Reply to Objection 3: He appeared oftener on the first day, because the disciples were to be admonished by many proofs to accept the faith in His Resurrection from the very out set: but after they had once accepted it, they had no further need of being instructed by so many apparitions. Accordingly one reads in the Gospel that after the first day He appeared again only five times. For, as Augustine says (De Consens. Evang. iii), after the first five apparitions "He came again a sixth time when Thomas saw Him; a seventh time was by the sea of Tiberias at the capture of the fishes; the eighth was on the mountain of Galilee, according to Matthew; the ninth occasion is expressed by Mark, 'at length when they were at table,' because no more were they going to eat with Him upon earth; the tenth was on the very day, when no longer upon the earth, but uplifted into the cloud, He was ascending into heaven. But, as John admits, not all things were written down. And He visited them frequently before He went up to heaven," in order to comfort them. Hence it is written (1 Cor. 15:6,7) that "He was seen by more than five hundred brethren at once . . . after that He was seen by James"; of which apparitions no mention is made in the Gospels.

Reply to Objection 4: Chrysostom in explaining Mat. 26:32---"after I shall be risen again, I will go before you into Galilee," says (Hom. lxxxiii in Matth.), "He goes not to some far off region in order to appear to them, but among His own people, and in those very places" in which for the most part they had lived with Him; "in order that they might thereby believe that He who was crucified was the same as He who rose again." And on this account "He said that He would go into Galilee, that they might be delivered from fear of the Jews."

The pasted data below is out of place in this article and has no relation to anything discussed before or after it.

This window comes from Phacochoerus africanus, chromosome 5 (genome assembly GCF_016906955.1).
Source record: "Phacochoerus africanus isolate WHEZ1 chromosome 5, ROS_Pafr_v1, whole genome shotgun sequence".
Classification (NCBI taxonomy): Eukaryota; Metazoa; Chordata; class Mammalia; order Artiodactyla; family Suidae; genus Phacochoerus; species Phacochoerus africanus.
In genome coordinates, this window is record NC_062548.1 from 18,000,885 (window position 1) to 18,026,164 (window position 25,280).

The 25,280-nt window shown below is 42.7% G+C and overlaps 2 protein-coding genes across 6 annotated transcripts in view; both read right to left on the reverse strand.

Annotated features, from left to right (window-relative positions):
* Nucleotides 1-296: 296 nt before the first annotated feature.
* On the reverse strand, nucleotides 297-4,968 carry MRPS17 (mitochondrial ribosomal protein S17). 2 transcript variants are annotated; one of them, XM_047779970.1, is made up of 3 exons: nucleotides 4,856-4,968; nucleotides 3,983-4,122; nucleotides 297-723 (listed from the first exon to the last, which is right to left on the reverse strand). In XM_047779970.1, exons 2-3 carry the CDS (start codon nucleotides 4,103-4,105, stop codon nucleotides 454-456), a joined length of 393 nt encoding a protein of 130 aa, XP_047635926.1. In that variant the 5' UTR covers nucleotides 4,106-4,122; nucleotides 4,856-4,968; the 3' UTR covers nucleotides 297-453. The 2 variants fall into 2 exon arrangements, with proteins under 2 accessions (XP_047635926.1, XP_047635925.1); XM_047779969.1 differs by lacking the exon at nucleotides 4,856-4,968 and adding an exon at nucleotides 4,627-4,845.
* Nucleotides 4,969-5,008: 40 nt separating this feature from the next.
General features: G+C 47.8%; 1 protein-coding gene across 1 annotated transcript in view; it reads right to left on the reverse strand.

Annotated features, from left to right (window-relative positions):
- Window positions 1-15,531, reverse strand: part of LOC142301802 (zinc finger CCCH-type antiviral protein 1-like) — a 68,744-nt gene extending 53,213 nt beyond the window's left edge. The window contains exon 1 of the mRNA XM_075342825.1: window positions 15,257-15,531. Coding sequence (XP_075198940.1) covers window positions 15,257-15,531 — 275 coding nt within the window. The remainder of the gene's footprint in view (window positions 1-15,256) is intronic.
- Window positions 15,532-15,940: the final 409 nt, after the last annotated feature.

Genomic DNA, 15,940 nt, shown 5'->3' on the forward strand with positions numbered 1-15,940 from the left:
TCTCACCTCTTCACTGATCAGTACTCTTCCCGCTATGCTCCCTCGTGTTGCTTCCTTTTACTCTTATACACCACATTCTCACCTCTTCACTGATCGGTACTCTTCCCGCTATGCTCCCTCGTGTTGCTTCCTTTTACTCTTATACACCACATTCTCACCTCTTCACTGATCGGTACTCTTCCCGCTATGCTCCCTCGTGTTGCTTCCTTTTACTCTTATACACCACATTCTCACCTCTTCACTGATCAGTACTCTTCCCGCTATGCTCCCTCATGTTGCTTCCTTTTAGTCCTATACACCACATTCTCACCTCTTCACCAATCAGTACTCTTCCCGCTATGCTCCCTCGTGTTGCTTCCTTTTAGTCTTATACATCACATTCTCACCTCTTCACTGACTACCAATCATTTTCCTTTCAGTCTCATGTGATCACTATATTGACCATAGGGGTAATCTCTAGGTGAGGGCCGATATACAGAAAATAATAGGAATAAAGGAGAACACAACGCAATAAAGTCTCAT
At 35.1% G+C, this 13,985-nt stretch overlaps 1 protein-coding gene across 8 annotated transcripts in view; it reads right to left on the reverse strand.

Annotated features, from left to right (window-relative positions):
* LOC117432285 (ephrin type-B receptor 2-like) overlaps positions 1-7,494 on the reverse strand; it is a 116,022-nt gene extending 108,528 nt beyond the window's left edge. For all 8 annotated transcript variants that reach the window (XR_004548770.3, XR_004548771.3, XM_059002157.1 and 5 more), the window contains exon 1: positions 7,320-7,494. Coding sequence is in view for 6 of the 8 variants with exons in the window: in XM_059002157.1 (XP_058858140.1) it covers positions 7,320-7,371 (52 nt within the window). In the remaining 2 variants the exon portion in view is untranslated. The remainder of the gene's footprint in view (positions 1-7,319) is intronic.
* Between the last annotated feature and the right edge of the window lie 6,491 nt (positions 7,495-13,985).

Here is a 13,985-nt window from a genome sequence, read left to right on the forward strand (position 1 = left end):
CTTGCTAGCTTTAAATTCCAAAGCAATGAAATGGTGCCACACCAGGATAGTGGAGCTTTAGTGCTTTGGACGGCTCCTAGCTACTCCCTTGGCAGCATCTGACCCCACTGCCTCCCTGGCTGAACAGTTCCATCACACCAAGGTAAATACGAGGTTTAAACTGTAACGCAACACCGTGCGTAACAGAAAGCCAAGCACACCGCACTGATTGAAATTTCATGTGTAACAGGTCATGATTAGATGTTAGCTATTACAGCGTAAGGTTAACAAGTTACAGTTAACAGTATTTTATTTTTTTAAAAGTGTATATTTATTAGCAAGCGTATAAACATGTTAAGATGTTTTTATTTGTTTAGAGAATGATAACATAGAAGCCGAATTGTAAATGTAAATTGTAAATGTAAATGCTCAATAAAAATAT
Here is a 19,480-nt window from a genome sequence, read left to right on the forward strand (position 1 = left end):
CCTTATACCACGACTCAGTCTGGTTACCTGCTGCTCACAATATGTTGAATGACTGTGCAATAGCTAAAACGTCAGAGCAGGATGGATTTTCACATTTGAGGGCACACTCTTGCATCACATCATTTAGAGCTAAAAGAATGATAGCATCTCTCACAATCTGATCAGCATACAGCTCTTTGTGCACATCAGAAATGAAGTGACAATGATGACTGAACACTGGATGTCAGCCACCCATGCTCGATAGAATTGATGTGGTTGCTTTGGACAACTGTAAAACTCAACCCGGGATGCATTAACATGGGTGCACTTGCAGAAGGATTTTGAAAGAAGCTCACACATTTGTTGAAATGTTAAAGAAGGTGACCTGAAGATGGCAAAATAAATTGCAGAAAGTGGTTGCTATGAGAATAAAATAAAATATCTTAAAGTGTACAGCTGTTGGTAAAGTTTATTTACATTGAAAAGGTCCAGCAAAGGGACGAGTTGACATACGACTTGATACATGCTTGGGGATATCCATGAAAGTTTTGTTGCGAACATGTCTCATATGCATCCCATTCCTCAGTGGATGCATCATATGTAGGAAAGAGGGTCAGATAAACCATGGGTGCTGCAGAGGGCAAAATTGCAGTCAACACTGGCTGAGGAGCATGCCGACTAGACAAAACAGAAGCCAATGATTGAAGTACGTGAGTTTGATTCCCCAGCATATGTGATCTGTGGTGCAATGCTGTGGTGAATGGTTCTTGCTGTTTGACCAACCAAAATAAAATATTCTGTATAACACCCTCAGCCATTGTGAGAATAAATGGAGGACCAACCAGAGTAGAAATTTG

Consequently, as Ambrose says (Expos. in Luc.), "The Lord had sent word to the disciples that they were to see Him in Galilee; yet He showed Himself first to them when they were assembled together in the room out of fear. (Nor is there any breaking of a promise here, but rather a hastened fulfilling out of kindness)" [*Cf. Catena Aurea in Luc. xxiv, 36]: "afterwards, however, when their minds were comforted, they went into Galilee. Nor is there any reason to prevent us from supposing that there were few in the room, and many more on the mountain." For, as Eusebius [*Of Caesarea; Cf. Migne, P. G., xxii, 1003] says, "Two Evangelists, Luke and John, write that He appeared in Jerusalem to the eleven only; but the other two said that an angel and our Saviour commanded not merely the eleven, but all the disciples and brethren, to go into Galilee. Paul makes mention of them when he says (1 Cor. 15:6): 'Then He appeared to more then five hundred brethren at once.'" The truer solution, however, is this, that while they were in hiding in Jerusalem He appeared to them at first in order to comfort them; but in Galilee it was not secretly, nor once or twice, that He made Himself known to them with great power, "showing Himself to them alive after His Passion, by many proofs," as Luke says (Acts 1:3). Or as Augustine writes (De Consens. Evang. iii): "What was said by the angel and by our Lord---that He would 'go before them into Galilee,' must be taken prophetically. For if we take Galilee as meaning 'a passing,' we must understand that they were going to pass from the people of Israel to the Gentiles, who would not believe in the preaching of the apostles unless He prepared the way for them in men's hearts: and this is signified by the words 'He shall go before you into Galilee.' But if by Galilee we understand 'revelation,' we are to understand this as applying to Him not in the form of a servant, but in that form wherein He is equal to the Father, and which He has promised to them that love Him. Although He has gone before us in this sense, He has not abandoned us."